Diocese of Joliet

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Home-Based Catechesis Family Resource Center

Welcome Catholic parents! Whether you have chosen to provide your child with a home-schooling experience for religious education (the Church calls this “home-based catechesis”), or you simply want to supplement the formation your child is receiving at school or in parish religious education sessions, this is your one-stop web page for the best resources to help you share Catholic faith with your child.  You can also learn more about diocesan policies and guidelines. The Religious Education Office of the Diocese of Joliet offers this to help you in the very important role of forming your child in Catholic faith.  Please bookmark our site and be sure to use these resources to assist you in forming your child in Catholic faith

First, allow us to affirm your choice to take an active role in your child’s faith formation. You are, after all, the first and best teacher of your child. To do this well, you need to know that the Church has some guidelines for home-based catechesis. The 2005 National Directory for Catechesis says:

If Catholic parents choose to provide catechesis for the children in their home, that catechesis must be both complete and authentic. The bishop of the diocese, the pastor of the parish, the parents and the children all have God-given responsibilities that must be respected in considering home-based catechesis. The home-based catechesis of children is a cooperative effort between the children, their parents, parish leadership and the diocesan bishop.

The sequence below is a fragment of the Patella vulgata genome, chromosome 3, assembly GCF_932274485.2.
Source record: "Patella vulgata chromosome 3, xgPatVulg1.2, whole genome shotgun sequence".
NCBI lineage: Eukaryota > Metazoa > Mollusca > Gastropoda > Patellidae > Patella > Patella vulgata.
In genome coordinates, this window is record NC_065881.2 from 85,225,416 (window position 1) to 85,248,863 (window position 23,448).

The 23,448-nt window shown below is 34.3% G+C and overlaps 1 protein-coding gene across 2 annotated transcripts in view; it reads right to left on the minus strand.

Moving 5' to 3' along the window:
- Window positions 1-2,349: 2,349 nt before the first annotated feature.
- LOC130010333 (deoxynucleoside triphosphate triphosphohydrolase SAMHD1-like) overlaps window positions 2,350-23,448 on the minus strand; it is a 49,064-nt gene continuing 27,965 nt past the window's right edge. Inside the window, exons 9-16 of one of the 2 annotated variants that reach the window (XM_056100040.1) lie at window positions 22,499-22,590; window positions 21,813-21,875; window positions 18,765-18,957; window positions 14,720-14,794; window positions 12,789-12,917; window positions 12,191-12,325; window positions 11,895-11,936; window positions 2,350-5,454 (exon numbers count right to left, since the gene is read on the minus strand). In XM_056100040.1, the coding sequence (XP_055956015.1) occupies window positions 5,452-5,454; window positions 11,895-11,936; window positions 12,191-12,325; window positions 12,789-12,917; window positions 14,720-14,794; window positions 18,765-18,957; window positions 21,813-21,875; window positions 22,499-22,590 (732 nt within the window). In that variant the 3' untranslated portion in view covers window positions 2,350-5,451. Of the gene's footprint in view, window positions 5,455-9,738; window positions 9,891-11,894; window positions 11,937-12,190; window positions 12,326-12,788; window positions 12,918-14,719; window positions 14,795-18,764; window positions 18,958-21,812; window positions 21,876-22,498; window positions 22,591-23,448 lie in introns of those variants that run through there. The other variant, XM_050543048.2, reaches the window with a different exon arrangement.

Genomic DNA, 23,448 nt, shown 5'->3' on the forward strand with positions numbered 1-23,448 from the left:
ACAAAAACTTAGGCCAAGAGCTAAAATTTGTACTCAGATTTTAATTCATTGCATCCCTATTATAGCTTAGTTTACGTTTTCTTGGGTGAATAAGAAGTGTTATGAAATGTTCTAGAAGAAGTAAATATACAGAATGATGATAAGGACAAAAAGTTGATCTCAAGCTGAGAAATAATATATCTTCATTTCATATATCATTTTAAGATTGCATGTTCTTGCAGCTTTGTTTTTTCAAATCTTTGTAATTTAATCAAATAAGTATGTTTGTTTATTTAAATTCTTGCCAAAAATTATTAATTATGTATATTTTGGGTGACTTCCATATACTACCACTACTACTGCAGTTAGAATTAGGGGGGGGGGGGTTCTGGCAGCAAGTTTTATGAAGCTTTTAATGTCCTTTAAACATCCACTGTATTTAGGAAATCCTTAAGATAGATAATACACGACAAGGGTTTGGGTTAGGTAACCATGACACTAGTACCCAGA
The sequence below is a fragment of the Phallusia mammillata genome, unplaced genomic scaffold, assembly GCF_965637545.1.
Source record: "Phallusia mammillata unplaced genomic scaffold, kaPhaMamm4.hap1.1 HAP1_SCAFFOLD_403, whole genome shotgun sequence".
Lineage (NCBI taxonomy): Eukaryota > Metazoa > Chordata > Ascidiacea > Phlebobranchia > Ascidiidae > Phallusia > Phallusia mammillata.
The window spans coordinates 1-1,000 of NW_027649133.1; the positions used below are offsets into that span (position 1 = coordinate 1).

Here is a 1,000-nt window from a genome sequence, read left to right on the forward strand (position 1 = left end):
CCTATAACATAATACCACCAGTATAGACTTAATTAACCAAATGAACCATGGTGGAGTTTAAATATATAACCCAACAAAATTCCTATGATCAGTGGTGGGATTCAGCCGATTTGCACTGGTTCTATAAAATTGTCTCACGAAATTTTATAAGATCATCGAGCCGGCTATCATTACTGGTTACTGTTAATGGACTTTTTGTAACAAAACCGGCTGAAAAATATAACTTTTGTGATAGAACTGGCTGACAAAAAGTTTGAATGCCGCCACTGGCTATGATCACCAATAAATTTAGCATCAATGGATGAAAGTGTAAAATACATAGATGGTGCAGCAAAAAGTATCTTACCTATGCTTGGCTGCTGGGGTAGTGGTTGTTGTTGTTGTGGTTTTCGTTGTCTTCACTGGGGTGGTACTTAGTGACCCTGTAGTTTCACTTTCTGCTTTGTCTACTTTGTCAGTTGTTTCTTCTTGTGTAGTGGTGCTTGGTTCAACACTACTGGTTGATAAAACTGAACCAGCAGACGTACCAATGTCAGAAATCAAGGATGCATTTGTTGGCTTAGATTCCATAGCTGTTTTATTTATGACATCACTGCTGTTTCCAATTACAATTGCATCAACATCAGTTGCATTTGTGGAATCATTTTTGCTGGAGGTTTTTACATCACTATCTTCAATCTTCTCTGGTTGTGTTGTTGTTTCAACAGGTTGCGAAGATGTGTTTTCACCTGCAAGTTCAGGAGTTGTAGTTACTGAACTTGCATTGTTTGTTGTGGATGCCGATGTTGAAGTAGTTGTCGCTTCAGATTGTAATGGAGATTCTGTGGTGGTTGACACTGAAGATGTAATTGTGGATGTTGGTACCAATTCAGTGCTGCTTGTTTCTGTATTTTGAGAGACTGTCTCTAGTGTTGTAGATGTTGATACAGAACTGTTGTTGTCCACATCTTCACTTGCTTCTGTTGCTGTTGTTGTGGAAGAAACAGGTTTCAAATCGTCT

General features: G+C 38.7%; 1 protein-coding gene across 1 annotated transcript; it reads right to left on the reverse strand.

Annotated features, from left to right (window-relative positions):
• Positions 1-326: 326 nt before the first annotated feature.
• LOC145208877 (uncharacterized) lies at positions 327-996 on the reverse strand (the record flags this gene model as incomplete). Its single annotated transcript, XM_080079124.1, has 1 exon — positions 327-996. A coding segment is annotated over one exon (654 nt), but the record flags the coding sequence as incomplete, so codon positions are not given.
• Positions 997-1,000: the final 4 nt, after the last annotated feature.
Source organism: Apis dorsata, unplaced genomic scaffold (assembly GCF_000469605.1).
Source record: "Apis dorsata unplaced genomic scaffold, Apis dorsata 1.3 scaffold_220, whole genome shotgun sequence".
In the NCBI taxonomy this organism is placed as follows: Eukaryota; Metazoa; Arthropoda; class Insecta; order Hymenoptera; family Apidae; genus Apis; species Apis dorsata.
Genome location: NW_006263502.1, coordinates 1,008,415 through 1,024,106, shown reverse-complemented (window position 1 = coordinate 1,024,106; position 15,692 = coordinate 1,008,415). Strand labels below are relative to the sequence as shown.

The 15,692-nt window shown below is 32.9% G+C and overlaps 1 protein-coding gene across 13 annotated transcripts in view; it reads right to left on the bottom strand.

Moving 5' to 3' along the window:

Parents who choose to catechize their children at home should not feel alone in this task. They are part of the parish’s total catechetical effort and should be welcomed in all parish catechetical program activities. Pastors in collaboration with parish catechetical leaders should provide the support, encouragement, and direction that parents need in order to ensure that they teach their children what the Church intends to be taught by providing parents with copies of the appropriate sections of the diocesan curriculum. Parents who would like to provide catechesis at home should make themselves known to the local pastor and consult with him or his delegate to ensure that the catechesis provided in the home is the catechesis of the Church. Dialogue between the pastor and the parents is essential to the complete and authentic catechesis of children in their homes. (259-260) 

How to get started

If you are considering home-based catechesis, your first step is to contact your parish director or coordinator of religious education. You will need to work with the parish to make sure that you are using materials they approve of, and that you will meet all parish requirements for sacrament preparation. 

Although we realize some parents, for a variety of reasons, may prefer to choose their materials and work independently of the local parish, the Church actually does not recommend this. Because sacraments normally take place within a parish community, it is proper to work with parish leadership. This is not just a matter of meeting a given parish’s “rules”, but more importantly it is because parish catechetical leaders are professionals trained to provide the current catechesis of the Church.